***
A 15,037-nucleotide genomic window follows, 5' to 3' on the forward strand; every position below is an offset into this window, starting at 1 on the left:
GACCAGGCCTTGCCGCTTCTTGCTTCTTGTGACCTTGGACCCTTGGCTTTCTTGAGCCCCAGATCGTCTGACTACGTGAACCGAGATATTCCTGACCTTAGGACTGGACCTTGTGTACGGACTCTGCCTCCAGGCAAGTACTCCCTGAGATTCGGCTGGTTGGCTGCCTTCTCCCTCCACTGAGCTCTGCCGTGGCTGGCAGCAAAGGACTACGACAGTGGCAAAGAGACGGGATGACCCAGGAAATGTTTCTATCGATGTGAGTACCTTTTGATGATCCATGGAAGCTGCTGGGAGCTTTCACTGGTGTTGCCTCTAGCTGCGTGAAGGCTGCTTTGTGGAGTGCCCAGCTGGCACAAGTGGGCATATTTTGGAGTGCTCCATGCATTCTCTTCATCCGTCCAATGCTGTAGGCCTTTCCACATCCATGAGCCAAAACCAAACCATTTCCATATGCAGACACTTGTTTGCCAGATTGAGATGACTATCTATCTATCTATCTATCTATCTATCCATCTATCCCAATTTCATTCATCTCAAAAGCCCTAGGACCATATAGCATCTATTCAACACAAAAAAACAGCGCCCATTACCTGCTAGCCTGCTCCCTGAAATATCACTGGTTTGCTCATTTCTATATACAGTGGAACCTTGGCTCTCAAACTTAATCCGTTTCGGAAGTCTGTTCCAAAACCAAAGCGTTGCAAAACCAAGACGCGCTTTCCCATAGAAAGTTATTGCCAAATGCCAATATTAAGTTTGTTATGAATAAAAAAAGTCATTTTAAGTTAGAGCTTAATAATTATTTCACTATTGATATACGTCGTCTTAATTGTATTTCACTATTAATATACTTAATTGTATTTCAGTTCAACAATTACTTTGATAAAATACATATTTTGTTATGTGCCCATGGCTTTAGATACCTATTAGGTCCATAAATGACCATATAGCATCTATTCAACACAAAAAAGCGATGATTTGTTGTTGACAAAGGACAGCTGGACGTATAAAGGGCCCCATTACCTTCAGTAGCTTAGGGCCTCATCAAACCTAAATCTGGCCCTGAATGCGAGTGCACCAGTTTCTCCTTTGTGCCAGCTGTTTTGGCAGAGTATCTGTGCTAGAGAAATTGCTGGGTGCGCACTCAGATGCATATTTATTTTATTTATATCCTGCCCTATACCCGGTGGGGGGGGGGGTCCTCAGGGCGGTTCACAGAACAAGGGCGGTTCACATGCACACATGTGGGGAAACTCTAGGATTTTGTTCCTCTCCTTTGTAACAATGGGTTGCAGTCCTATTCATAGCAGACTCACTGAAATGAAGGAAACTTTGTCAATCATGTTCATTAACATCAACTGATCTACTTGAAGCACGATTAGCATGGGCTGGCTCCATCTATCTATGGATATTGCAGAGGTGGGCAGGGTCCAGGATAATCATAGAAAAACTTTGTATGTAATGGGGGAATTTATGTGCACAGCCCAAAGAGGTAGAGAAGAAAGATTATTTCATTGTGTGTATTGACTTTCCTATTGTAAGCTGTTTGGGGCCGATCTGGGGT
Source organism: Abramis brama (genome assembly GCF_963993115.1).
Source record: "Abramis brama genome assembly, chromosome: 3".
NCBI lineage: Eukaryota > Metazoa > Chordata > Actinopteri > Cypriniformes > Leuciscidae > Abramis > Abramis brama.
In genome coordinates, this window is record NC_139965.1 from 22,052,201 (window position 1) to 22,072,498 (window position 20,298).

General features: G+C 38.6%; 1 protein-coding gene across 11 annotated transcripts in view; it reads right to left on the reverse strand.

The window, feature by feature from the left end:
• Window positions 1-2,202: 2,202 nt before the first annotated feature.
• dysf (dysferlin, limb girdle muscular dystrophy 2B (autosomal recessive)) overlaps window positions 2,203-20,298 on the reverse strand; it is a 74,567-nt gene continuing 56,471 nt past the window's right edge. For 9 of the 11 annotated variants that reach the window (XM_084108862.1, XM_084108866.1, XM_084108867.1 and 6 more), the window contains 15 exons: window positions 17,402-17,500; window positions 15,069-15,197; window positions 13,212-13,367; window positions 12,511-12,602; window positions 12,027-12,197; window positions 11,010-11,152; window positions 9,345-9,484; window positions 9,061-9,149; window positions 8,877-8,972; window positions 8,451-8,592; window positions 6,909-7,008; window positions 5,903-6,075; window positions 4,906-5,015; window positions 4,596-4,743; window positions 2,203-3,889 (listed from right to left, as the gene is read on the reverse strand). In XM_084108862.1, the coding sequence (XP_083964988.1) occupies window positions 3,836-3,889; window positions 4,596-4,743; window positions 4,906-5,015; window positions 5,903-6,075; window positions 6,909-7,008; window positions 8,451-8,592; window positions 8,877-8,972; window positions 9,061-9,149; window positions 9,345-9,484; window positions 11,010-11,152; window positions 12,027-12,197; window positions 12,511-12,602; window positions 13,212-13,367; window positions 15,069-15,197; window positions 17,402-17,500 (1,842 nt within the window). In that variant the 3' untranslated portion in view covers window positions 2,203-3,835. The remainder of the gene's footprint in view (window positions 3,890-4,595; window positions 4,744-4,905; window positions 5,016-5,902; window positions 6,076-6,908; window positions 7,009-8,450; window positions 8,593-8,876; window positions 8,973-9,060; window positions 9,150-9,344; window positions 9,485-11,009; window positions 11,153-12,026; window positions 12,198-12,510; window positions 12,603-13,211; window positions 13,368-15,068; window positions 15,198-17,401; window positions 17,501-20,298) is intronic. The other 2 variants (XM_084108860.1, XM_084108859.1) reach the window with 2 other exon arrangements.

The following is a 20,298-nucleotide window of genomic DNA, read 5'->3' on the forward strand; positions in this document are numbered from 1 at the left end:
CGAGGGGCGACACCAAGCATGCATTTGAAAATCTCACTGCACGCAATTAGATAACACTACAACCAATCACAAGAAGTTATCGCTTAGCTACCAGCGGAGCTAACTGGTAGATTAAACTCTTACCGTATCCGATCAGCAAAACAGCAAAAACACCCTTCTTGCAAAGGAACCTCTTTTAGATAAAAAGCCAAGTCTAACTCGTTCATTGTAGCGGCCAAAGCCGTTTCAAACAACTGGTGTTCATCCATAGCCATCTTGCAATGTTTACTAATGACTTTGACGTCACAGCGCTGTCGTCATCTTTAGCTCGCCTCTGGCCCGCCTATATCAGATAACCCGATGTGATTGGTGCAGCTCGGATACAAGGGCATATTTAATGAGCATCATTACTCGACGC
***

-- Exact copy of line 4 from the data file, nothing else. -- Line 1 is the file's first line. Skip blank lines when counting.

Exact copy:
Source record: "Abramis brama genome assembly, chromosome: 3".